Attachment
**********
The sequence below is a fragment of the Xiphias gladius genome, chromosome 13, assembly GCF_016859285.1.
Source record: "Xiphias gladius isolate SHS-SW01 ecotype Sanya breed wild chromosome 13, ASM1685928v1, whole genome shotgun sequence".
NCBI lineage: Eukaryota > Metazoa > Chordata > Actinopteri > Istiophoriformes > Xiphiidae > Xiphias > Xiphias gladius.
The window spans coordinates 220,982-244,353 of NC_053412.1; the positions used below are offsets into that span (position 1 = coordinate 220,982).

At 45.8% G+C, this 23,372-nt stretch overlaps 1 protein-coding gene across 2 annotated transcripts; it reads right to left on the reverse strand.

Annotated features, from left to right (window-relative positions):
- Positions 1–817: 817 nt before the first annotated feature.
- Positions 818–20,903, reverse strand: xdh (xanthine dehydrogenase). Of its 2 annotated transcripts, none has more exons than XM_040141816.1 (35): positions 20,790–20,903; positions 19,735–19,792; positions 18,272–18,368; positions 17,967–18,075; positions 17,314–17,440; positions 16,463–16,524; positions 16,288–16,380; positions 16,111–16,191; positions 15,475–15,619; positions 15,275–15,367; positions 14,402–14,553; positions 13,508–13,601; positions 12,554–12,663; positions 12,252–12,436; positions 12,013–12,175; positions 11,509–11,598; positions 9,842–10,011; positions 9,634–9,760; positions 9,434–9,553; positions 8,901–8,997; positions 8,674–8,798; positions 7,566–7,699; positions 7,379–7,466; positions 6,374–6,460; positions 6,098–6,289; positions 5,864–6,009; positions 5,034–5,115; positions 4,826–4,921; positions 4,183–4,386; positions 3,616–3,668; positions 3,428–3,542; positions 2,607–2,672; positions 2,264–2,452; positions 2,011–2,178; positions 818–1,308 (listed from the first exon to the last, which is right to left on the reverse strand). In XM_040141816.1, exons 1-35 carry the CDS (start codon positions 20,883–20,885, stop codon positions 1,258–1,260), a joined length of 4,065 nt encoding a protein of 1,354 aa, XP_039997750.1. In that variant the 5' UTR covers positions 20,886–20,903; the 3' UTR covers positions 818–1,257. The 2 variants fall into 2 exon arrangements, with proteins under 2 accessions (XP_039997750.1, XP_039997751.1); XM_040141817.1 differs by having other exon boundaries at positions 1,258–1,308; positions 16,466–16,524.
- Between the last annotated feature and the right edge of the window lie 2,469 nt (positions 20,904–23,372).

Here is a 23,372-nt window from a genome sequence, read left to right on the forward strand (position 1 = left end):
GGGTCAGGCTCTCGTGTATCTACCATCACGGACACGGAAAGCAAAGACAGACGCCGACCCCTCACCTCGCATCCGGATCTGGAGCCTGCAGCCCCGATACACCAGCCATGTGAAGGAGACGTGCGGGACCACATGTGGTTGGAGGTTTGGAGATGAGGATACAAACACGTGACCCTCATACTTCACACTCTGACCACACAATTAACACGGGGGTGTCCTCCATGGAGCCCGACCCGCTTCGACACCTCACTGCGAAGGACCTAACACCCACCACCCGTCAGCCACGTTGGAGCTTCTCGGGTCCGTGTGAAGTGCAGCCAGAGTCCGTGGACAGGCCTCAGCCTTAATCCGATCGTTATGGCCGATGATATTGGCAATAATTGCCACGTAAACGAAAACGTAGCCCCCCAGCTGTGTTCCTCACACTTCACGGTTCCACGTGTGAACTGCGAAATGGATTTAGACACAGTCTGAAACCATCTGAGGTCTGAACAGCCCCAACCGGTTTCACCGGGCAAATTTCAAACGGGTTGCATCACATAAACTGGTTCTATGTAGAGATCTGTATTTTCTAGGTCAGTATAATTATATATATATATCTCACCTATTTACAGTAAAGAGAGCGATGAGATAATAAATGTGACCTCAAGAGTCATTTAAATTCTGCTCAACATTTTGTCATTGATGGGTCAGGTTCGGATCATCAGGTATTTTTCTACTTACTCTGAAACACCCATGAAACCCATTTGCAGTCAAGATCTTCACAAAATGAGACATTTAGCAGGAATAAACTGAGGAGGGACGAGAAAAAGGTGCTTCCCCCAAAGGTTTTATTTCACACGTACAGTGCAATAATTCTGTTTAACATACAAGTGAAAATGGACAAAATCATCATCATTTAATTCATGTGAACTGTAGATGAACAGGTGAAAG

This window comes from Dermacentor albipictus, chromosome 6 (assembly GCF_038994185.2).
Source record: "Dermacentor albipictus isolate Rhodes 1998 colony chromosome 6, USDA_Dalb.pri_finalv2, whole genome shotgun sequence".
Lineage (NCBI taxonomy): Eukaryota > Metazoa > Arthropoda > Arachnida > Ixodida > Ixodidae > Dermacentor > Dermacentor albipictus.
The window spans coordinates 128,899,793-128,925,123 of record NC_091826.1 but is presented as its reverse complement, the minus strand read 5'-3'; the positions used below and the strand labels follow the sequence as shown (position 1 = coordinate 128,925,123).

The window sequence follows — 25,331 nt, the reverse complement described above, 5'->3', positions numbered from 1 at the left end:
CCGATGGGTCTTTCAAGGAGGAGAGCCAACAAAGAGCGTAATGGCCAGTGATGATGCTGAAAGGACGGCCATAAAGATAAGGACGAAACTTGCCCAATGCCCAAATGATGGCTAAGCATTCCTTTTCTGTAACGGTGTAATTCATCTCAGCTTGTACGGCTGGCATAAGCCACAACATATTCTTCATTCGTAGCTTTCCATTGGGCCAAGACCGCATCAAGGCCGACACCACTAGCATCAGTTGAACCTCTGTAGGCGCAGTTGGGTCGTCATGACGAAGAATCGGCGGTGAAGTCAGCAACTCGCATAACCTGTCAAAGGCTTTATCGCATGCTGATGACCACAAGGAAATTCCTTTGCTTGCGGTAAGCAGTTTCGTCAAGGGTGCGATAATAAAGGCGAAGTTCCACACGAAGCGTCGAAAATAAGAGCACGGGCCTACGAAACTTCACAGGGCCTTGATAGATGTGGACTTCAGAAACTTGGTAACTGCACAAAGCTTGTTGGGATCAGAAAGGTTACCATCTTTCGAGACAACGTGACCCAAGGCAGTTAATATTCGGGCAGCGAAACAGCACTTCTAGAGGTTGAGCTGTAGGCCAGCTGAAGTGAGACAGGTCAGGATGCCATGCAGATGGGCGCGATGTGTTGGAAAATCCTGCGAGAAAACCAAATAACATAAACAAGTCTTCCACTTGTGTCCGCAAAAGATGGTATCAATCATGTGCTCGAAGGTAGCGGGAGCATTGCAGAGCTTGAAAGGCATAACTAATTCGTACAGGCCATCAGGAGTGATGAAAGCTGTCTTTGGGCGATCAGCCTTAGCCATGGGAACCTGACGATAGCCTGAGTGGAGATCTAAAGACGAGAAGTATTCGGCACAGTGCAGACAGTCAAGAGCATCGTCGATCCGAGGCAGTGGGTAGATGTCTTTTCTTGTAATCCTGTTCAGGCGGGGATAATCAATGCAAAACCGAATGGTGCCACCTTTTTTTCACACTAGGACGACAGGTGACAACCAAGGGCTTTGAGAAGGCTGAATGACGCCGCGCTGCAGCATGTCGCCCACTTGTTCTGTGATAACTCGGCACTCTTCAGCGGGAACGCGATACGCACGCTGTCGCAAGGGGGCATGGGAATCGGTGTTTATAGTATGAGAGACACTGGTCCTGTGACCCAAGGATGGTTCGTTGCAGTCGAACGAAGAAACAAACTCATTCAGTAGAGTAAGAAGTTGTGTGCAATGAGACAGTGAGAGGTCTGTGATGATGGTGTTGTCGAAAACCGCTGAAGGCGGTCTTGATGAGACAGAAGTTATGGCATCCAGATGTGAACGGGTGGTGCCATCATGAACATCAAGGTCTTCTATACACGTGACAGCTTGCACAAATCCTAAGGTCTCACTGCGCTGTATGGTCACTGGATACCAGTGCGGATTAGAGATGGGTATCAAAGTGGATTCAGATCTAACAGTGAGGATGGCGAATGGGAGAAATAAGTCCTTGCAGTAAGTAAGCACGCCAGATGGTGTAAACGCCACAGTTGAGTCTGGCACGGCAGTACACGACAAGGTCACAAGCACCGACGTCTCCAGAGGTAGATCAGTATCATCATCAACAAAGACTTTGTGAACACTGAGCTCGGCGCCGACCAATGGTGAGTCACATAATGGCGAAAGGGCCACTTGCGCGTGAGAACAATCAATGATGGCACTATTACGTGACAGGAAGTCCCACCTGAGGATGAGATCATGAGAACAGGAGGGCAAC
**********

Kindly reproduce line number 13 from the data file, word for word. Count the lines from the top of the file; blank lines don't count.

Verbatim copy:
Source record: "Dermacentor albipictus isolate Rhodes 1998 colony chromosome 6, USDA_Dalb.pri_finalv2, whole genome shotgun sequence".